Members in the Education and Children’s Services Group are sometimes faced with issues not often found anywhere else in Prospect – a key one being safeguarding.
Some of our members work in school or nursery settings while others, working in inspection or school improvement roles, may have regular access to these establishments.
Unlike other allegations of misconduct, safeguarding concerns can understandably lead to an immediate suspension from work while the complaint is investigated.
However, a suspension should not be automatic – it should be based on a reasonable assessment of the known facts and alternatives should be considered.
Local authorities should designate a particular officer, or team of officers (either as part of multi-agency arrangements or otherwise), to be involved in the management and oversight of allegations against people who work with children.
Arrangements should be put in place to ensure that any allegations about those who work with children are passed to the designated officer, or team of officers, without delay.
The Local Authority Designated Officer will:
- receive reports about allegations and be involved in the management and oversight of individual cases
- provide advice and guidance to employers and voluntary organisations
- liaise with the police and other agencies
- monitor the progress of cases to ensure that they are dealt with as quickly as possible, consistent with a thorough and fair process
- provide advice and guidance to employers about making referrals to the Disclosure and Barring Service and regulatory bodies such as Ofsted, the General Medical Council etc.
Members suspended from duty because of a safeguarding allegation may have no idea of what has been alleged, or by whom.
It can be deeply distressing to be removed from your workplace and put through protracted procedures knowing that you have done nothing wrong.
Prospect can be a great source of comfort and support in those situations. Knowing that you have someone on your side to ensure fair treatment and fight for a just outcome.
Complaints from head teachers or governors
A number of school improvement professionals who came from a teaching background have chosen to remain in their old teaching union.
But this can prove a disadvantage if you are the subject of a complaint from a head teacher and a chair of governors. In one recent case the head teacher was supported by the teaching union which our member had previously been a member of. As a non-teaching union for education professionals, we are focused on you.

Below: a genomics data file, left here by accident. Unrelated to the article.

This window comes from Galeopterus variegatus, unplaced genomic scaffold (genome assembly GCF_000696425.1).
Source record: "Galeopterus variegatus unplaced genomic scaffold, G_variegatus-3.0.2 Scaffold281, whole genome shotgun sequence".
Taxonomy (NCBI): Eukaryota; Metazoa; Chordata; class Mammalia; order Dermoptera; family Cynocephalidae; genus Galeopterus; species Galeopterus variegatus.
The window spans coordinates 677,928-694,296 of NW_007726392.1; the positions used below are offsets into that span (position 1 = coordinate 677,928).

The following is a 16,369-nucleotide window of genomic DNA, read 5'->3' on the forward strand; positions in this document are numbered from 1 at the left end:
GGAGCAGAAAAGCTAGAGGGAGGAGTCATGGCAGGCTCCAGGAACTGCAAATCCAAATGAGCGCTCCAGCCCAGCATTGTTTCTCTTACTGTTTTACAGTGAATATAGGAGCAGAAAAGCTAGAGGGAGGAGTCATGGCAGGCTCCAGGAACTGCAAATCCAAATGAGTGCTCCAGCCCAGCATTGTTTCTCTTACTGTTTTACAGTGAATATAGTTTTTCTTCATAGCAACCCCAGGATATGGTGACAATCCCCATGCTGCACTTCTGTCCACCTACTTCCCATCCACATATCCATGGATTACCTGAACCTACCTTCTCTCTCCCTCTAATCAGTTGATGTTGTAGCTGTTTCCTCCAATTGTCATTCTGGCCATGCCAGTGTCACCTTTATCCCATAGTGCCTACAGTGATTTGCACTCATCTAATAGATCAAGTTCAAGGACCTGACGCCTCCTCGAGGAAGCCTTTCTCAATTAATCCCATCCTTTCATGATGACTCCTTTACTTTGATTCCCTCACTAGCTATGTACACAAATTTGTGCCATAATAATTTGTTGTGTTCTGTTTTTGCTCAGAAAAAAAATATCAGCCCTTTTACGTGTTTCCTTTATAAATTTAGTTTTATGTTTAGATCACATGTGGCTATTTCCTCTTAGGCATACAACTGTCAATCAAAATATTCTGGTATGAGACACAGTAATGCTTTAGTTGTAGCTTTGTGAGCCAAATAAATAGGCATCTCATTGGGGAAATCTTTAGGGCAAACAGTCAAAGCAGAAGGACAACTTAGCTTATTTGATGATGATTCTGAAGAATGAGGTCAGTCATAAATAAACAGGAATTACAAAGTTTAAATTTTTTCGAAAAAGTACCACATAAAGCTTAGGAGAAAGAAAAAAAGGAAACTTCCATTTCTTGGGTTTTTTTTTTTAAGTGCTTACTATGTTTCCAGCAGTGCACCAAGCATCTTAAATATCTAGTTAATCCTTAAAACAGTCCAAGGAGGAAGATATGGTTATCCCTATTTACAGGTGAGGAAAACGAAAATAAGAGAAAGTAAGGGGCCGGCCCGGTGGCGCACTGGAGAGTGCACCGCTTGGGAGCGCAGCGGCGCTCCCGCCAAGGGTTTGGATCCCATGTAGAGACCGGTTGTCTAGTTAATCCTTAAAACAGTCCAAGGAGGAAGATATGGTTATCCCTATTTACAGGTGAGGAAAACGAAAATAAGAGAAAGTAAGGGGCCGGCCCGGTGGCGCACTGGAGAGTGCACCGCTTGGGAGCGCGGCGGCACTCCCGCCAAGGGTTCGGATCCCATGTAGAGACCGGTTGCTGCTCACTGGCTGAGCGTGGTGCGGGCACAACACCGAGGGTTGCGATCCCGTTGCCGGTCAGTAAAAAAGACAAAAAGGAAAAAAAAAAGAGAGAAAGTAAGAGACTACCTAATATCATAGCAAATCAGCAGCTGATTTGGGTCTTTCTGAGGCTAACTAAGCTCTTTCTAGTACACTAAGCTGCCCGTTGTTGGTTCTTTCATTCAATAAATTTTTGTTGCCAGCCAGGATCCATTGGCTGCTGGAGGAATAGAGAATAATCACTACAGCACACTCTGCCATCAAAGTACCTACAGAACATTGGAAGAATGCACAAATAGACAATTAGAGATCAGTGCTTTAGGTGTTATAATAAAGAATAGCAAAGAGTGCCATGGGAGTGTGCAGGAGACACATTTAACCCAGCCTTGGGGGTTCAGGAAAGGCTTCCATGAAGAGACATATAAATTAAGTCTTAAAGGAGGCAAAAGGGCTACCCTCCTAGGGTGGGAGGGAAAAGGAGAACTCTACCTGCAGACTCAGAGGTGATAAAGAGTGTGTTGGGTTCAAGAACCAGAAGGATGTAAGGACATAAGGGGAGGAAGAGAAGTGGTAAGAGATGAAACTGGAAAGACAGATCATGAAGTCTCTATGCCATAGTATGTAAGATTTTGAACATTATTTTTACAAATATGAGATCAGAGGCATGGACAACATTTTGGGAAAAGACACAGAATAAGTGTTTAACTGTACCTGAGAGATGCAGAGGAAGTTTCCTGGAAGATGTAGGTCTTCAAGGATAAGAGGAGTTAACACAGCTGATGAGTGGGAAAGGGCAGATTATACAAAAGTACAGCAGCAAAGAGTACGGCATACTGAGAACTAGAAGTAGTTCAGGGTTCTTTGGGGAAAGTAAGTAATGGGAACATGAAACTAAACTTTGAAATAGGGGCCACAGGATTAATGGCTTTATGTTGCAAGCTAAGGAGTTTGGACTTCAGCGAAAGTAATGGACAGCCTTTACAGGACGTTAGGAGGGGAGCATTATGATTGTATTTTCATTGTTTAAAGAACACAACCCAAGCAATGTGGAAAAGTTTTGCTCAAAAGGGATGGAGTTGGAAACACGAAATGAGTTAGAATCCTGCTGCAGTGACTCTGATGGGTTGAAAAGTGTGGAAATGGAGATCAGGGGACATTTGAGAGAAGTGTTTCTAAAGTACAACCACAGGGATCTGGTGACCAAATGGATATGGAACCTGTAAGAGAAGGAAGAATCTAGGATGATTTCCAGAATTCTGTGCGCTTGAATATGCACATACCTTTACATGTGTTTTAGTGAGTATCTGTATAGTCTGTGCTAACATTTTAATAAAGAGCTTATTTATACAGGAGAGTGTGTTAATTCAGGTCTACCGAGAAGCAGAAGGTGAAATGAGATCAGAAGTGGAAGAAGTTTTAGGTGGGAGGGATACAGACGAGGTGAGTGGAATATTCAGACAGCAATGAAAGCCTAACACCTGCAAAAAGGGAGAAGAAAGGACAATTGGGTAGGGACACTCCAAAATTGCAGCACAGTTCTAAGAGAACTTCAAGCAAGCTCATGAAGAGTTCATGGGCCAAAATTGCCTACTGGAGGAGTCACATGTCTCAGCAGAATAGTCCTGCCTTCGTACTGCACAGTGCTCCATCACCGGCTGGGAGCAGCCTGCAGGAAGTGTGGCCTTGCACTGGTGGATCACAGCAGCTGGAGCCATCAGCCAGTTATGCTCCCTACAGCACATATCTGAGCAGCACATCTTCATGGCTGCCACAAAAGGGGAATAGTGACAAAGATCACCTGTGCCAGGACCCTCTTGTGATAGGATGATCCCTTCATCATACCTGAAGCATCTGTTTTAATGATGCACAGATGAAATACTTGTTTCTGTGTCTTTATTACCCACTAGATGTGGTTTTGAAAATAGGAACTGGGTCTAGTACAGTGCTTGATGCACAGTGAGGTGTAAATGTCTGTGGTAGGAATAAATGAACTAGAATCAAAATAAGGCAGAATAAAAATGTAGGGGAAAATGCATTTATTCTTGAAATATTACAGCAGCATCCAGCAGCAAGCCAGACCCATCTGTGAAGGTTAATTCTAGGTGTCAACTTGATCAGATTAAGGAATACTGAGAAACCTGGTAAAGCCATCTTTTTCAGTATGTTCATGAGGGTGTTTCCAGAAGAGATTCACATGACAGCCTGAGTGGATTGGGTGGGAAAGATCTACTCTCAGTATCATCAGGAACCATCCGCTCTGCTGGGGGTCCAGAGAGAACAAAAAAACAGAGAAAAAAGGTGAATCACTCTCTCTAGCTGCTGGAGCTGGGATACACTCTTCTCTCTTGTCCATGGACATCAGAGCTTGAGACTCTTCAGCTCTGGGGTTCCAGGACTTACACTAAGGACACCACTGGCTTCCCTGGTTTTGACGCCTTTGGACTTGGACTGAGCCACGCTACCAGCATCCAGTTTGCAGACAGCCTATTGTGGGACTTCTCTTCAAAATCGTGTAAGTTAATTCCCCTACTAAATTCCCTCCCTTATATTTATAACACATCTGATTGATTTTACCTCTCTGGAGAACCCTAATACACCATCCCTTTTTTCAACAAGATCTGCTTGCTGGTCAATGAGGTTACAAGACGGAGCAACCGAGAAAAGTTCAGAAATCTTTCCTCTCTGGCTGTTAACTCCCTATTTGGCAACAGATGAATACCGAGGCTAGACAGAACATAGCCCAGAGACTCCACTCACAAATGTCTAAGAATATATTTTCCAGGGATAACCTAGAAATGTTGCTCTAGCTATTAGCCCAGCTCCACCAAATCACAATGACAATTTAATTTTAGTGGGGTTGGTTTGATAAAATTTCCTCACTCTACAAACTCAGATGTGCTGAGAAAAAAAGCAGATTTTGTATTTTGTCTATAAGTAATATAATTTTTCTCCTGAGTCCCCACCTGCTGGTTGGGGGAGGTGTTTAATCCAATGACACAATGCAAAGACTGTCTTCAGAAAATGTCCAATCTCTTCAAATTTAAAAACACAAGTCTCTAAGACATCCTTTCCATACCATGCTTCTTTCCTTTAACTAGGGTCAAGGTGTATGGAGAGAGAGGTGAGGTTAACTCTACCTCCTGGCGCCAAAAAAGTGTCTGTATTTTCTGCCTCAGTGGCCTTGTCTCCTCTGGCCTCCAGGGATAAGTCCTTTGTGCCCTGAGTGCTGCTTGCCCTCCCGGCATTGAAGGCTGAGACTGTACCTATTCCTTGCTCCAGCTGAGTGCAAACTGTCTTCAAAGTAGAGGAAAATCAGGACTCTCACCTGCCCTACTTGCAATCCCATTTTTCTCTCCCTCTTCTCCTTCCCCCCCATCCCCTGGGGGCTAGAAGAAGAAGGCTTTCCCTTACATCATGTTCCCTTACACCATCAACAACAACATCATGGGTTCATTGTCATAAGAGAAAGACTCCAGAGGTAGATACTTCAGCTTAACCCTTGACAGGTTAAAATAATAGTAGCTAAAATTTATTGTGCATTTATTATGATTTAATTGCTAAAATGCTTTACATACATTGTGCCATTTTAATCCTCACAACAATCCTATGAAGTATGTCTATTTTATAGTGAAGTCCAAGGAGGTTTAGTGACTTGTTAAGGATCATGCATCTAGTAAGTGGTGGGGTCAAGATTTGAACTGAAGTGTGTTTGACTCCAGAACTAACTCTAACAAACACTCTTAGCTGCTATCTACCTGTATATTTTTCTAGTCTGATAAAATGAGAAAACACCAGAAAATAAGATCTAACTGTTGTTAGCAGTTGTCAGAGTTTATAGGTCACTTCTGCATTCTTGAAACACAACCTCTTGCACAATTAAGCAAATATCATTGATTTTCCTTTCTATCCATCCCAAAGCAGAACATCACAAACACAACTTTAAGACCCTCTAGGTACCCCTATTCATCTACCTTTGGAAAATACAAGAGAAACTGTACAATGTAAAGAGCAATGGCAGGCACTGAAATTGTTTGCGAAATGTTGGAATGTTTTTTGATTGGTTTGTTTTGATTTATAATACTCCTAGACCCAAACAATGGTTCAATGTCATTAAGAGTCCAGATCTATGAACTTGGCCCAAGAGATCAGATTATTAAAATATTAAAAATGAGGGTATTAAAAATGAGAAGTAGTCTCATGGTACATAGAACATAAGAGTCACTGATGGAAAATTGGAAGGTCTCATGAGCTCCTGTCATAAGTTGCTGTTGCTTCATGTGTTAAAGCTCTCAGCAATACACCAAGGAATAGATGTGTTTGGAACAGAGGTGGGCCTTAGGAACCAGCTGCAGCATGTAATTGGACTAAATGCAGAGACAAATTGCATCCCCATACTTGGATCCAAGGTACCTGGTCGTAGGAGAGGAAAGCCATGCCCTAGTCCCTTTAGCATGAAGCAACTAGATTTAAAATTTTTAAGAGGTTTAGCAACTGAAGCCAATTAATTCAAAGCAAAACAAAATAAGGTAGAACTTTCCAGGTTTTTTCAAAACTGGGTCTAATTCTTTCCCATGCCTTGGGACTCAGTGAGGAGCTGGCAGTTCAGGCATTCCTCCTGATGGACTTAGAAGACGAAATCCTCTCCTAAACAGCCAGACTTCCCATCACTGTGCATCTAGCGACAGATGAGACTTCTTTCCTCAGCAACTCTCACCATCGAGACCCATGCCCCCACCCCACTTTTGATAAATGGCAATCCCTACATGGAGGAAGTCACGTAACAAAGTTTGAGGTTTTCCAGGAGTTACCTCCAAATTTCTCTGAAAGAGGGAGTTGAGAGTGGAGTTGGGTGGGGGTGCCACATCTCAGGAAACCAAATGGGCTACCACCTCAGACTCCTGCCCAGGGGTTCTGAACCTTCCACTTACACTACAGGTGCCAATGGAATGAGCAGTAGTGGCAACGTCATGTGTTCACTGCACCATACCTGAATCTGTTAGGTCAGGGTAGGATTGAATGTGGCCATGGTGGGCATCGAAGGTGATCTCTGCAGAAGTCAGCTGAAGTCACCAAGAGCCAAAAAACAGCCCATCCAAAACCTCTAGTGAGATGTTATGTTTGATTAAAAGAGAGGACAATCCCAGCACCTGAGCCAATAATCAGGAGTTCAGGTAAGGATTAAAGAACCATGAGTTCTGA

If you know any school improvement staff or other non-teaching professional colleagues working in, or with, school settings but who aren’t in a union, please advise them that Prospect in the right union for them.
Early contact is essential
Prospect is here to support you with any problem, or potential problem, at work. As soon as you feel that something is not quite right, contact Prospect. The earlier we get involved, the easier it will be to intervene and try to prevent things from escalating.
Please be aware of timescales. Most formal policies (grievance, disciplinary, complaints etc) will have time frames in which meetings should be arranged and outcomes provided.
Recent cases have shown a worrying pattern of local authority employers not adhering to their own agreed timescales. This is very upsetting for members who want a speedy resolution to whatever formal process they are going through.
Strongly worded reminders from your Prospect officer can help to remedy this, but the important thing is to involve us from the beginning.
If you are aware of local issues that Prospect should know about, and could get involved in for the benefit of members, or if you’d like your Prospect full-time officer to visit your workplace, please email email@example.com with your details.
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